Early last summer we upcycled the front lawn where we were living into a vegetable and flower garden. Soon after our tractor shattered the lush calm of a New England morning, we pounced upon the newly tilled earth plugging in seedlings we had nourished in trays since winter while adding seeds of vegetables, flowers and herbs. A pop-up garden. So promising and lovely to behold. Until. Until a week later a flash flood raged across the property leveling nearly everything in its path. Our lovely little garden scoured away leaving gravel and stones and a few bedraggled plants. It was heartrending. Once the floodwaters had receded and our gardening despair lightened, we returned to the beds, took stock and set to work uncovering the remaining plants and adding new seeds to replace the ones now sprouting a half mile downstream. The new growing conditions were not great. Shades of the parable of the sower and some of the unpromising strata on which his seeds were cast. But life is an earnest thing and pretty single-minded in its determination to fulfill its latency, its potential and promise. It was an odd little garden that took the place of the lovely one, but it thrived in its own way. The sudden abundance of small stones helped define paths, rows and growing circles. And in due time tomatoes set and ripened, the kale, cabbage and bok choi grew and matured and found their way into salads and soups, the thyme was a delight to crush and smell, zinnias and dahlias graced our table, and sugar peas and bush beans, just plucked from the plants, received just right amount of steaming before being buttered, salted and devoured. Even when it appears that all is lost, all may not be lost. Life is an earnest thing.

“Whither now?” was Frodo’s existential question in The Hobbit and a fair question for weary gardeners. Whither now for our own seeds that have failed to thrive or simply washed into another dimension. Whither now when the rotted planting medium is too deep or strong for anything to remain and survive? Whither now when even the best of plans and dreams fade to dust? Perhaps the best we can do is break out some poetry for a shot of inspiration. And who better than Mary Oliver, whose gentle words and poetic artistry inspired and graced a dozen or more of my final sermons? Poems as seed and substance. And honestly, who among us hasn’t planted this amazing snippet into a sermon or three?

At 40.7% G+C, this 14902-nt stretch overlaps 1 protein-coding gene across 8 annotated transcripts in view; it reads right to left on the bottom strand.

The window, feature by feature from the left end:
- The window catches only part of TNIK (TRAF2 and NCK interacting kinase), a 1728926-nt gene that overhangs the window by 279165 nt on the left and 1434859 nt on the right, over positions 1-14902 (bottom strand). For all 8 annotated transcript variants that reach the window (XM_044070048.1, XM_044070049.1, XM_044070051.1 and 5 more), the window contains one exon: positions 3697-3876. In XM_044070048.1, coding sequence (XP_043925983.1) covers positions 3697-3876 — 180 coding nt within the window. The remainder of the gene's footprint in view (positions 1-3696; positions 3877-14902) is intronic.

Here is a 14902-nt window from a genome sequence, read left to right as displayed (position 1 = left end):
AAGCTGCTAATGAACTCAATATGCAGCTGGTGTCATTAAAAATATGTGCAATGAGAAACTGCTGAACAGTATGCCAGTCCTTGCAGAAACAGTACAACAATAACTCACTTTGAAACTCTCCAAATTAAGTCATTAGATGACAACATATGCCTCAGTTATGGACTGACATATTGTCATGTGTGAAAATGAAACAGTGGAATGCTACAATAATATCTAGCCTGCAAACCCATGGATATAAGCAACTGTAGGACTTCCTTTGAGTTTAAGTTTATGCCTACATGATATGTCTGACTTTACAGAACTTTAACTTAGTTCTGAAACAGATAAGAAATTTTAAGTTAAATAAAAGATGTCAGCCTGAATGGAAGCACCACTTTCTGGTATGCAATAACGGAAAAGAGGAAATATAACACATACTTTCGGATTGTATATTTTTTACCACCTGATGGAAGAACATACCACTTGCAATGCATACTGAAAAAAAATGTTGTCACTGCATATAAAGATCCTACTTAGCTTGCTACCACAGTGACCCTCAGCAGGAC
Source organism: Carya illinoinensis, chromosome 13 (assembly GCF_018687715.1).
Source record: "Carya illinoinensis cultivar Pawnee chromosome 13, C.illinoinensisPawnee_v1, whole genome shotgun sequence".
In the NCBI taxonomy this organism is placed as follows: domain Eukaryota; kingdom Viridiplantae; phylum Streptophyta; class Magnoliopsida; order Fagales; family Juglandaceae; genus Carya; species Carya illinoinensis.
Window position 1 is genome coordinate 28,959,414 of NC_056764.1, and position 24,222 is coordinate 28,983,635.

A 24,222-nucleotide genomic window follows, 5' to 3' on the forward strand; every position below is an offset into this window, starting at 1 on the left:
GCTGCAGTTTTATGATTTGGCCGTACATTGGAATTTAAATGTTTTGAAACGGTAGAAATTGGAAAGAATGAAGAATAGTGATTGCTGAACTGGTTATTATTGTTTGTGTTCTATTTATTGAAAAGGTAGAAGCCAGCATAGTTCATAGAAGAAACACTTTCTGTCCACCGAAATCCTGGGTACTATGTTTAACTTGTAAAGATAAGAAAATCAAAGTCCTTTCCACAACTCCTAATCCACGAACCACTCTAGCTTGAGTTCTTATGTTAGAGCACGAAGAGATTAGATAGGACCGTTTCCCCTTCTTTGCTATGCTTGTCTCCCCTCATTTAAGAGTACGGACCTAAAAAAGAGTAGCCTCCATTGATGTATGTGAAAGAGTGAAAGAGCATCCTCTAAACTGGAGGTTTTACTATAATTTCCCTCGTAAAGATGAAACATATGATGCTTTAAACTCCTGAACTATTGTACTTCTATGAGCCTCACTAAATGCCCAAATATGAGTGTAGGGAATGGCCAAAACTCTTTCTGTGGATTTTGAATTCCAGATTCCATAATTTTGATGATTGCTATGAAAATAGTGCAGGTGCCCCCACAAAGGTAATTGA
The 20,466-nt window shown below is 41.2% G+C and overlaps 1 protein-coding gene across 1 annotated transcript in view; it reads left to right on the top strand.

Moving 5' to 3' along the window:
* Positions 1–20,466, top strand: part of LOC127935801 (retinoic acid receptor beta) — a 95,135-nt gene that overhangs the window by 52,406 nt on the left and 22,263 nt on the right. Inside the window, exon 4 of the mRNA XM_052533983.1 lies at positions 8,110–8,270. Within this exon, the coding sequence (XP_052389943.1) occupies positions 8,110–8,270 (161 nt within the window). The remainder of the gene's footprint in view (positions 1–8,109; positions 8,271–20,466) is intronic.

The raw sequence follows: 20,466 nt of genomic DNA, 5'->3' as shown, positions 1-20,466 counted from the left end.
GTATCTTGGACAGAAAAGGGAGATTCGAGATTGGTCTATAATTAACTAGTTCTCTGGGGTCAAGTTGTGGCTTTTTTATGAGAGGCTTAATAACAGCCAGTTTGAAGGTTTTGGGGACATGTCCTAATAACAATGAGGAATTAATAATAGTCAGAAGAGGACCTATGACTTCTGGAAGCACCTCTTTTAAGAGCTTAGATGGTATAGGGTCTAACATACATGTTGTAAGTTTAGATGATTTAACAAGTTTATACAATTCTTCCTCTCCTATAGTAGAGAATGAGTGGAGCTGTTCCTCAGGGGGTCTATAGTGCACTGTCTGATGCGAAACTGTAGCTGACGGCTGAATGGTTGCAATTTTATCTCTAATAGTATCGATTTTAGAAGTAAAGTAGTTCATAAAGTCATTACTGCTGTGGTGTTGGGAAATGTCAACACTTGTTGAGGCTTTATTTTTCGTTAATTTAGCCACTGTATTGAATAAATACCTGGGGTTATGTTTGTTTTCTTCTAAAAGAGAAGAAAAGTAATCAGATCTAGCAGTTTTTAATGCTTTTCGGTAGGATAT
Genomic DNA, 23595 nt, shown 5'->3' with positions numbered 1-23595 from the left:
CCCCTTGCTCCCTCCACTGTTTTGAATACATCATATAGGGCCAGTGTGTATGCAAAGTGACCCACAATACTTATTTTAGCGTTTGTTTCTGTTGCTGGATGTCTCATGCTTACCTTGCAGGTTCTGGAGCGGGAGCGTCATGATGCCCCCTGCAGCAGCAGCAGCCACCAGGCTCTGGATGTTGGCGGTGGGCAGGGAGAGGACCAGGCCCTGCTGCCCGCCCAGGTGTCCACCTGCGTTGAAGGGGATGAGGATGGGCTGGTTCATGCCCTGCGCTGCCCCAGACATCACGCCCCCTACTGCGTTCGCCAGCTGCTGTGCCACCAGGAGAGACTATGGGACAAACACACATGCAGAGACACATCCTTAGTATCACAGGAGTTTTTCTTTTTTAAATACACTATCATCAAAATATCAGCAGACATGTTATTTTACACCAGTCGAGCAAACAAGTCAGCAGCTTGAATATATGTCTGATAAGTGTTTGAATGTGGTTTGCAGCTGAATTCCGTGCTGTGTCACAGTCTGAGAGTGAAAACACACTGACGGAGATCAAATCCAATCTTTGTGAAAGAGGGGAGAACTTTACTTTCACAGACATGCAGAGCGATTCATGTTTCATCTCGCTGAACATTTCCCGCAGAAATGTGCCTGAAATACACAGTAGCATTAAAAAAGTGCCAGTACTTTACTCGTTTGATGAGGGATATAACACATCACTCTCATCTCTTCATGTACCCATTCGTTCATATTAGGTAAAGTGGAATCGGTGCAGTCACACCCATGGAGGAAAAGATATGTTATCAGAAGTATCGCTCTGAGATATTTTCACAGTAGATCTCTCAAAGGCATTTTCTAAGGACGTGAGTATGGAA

Doesn’t everything die at last, and too soon?
Tell me, what is it you plan to do
with your one wild and precious life?
In each seed is bound up life that is wild and precious: the seeds of plants that we thrust into the ground and the seeds of being that have been thrust into our hearts. The life bound up in these seeds will not, while this good earth survives and while we have breath, be denied.

I write these words in a foreign country, watching the morning light dance on the canal outside my window and marvel at how even this simple act of reflecting on both the mundane flops and acute failings of my life and calling is itself a new seed of a fashion, a promise of future growth and fruition. Even when it appears that all is lost, all may not be lost. Life is an earnest thing.

 

 

Today on LABC Zoom –  Bible Study with Pastor Jim 10:30. We will be reading the Revised Common Lectionary texts for the coming Sunday.

Online: https://zoom.us/j/8599095914
Dial-in: 1 669 900 9128

Meeting ID: 859 909 5914
Password: 192833